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1. Céblue Villas and Beach Resort

You’ve got to love a place that greets you with a freshly cooked margherita pizza at check-in. Set atop a hill that overlooks Crocus Bay on the island’s west coast, CéBlue’s turquoise-roofed villas blossom like wildflowers in their green surroundings. Head up the slope to your rooms and enjoy your pie under the large umbrellas that shade your personal 3,000-square-foot deck. With a wall of windows overlooking the peaceful bay in each bedroom, you might find the view hard to leave, so ask the front desk to send one of the island’s classically trained chefs to grill fresh fish in your villa’s fully equipped kitchen.

1264 The Valley, Crocus Bay, 800-304-1484,

2. Blanchards

With its blue shutters permanently open, rustling palm trees and crashing waves are your soundtrack at this family-friendly restaurant run by married couple Melinda and Bob. The decision-averse should order the Caribbean Sampler, a three-tiered smorgasbord of their most popular plates: succulent crayfish, jerk chicken with grilled cinnamon-rum bananas, and tangy mahi mahi with coconut, lime and ginger.

Meads Bay, 264-497-6100,

Sunset Lounge

Photo: courtesy of Sunset Lounge

3. Sunset Lounge

Call ahead to see what time the sun is setting, then head over to this open-air bar, overlooking the point where Barnes Bay and Meads Bay collide. The lounge has an extensive selection of sweet rum punches and tart cocktails (try the Spicy Jalapeño Margarita, a house specialty), but the true highlight is the view. Stay past sunset and settle in to snack on wasabi prawns while local musicians play tight sets of reggae-tinged pop into the night.

Barnes Bay,

4. Devonish Art Gallery

Barbadian artist Courtney Devonish got his creative start 50 years ago, as a student handcrafting hearts out of mahogany; they’re meant to relieve stress and tension when rubbed (pick up a few to remind yourself of Anguilla’s peace and tranquility when back on the mainland). His wooden cheese knives and ceramic puffer fish are also up for grabs, along with pottery, quilts, jewellery and woodwork from dozens of other Caribbean artists.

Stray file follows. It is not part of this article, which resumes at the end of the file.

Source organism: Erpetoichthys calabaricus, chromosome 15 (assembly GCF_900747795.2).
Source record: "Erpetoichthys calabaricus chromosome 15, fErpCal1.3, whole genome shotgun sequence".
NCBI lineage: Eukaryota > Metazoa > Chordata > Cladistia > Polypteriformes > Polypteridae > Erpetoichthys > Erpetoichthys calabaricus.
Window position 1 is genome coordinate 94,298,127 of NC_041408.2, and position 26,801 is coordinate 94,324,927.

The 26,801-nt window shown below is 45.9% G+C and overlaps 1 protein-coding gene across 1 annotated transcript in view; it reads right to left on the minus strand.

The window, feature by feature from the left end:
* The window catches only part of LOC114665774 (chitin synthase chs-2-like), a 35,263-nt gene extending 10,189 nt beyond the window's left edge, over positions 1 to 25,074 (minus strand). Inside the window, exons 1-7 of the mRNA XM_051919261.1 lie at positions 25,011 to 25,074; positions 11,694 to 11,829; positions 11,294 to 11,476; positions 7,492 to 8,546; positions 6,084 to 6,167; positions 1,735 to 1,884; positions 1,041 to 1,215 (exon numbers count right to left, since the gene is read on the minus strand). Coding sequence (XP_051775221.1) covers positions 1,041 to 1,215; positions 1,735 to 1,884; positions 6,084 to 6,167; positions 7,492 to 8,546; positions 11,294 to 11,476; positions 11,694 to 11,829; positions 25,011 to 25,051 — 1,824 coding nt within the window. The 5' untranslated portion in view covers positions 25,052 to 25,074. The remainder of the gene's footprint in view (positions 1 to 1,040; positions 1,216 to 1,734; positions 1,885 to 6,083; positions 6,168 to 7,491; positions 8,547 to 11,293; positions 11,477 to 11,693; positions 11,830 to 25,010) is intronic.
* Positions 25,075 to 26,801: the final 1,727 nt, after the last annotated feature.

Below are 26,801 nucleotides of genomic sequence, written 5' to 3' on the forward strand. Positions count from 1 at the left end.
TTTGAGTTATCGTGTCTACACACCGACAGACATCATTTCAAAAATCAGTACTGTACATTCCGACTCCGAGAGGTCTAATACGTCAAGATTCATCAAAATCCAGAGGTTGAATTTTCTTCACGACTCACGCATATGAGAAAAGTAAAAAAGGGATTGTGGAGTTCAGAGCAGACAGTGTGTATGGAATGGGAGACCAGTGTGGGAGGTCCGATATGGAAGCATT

Route 1, 264-497-2949,

5. Tradition Sailing

Spend the afternoon at sea aboard a 1978 West Indian wooden sloop, which once ran the trade routes of the Caribbean – captain Laurie Gumbs will even let you take the helm. After the two-hour trip to Little Bay, on the island’s north side, explore the teal-blue waters and aquatic life (sea turtles!) around its coral limestone cliffs, then climb back aboard for chunky lobster rolls and chocolate-chip cookies.

Sandy Ground, Road Bay, 264-476-7245,

Beach umbrella

3 Sandy spots to leave your footprints

Shoal Bay has some of the softest sand on the island (it’s like walking on confectioner’s sugar), and with a three-kilometre-long shallow shelf, it’s the defini-tive place for those long walks on the beach.

Shoal Bay Village


Go barefoot as you bar-hop along the strip of local watering holes at Sandy Ground. Elvis’ Beach Bar is located right on the shoreline, with a five-metre beached sailboat serving as its counter.

Sandy Ground, 264-476-0101,


Scilly Cay, a tiny island and restaurant that’s a two-minute boat ride from Island Harbour, has no electricity and only four things on the menu: lobster, chicken, crayfish and red snapper.

Scilly Cay, Island Harbour, 264-497-5123,



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